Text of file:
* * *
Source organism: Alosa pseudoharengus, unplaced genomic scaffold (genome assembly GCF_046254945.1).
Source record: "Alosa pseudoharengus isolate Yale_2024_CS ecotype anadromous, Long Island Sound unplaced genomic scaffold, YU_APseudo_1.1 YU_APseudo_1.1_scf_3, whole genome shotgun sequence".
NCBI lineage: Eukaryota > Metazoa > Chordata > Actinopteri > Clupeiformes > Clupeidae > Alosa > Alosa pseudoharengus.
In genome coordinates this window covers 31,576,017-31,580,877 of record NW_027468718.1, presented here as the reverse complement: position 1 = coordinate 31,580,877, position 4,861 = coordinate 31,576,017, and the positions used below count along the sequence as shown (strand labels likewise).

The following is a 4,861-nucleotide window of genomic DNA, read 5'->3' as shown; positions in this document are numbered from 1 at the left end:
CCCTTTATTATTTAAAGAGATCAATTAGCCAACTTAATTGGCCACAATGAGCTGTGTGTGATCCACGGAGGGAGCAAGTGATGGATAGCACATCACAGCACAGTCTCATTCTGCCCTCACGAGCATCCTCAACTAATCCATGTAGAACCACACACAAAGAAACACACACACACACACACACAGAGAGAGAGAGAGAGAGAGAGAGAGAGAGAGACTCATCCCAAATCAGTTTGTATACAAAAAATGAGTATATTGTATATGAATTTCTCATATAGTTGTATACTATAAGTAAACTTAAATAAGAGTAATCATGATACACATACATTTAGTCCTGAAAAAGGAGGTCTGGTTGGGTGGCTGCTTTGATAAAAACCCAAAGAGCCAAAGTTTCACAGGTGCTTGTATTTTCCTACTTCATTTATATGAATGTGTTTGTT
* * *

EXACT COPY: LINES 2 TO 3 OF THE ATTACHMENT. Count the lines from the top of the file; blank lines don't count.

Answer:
Source record: "Alosa pseudoharengus isolate Yale_2024_CS ecotype anadromous, Long Island Sound unplaced genomic scaffold, YU_APseudo_1.1 YU_APseudo_1.1_scf_3, whole genome shotgun sequence".
NCBI lineage: Eukaryota > Metazoa > Chordata > Actinopteri > Clupeiformes > Clupeidae > Alosa > Alosa pseudoharengus.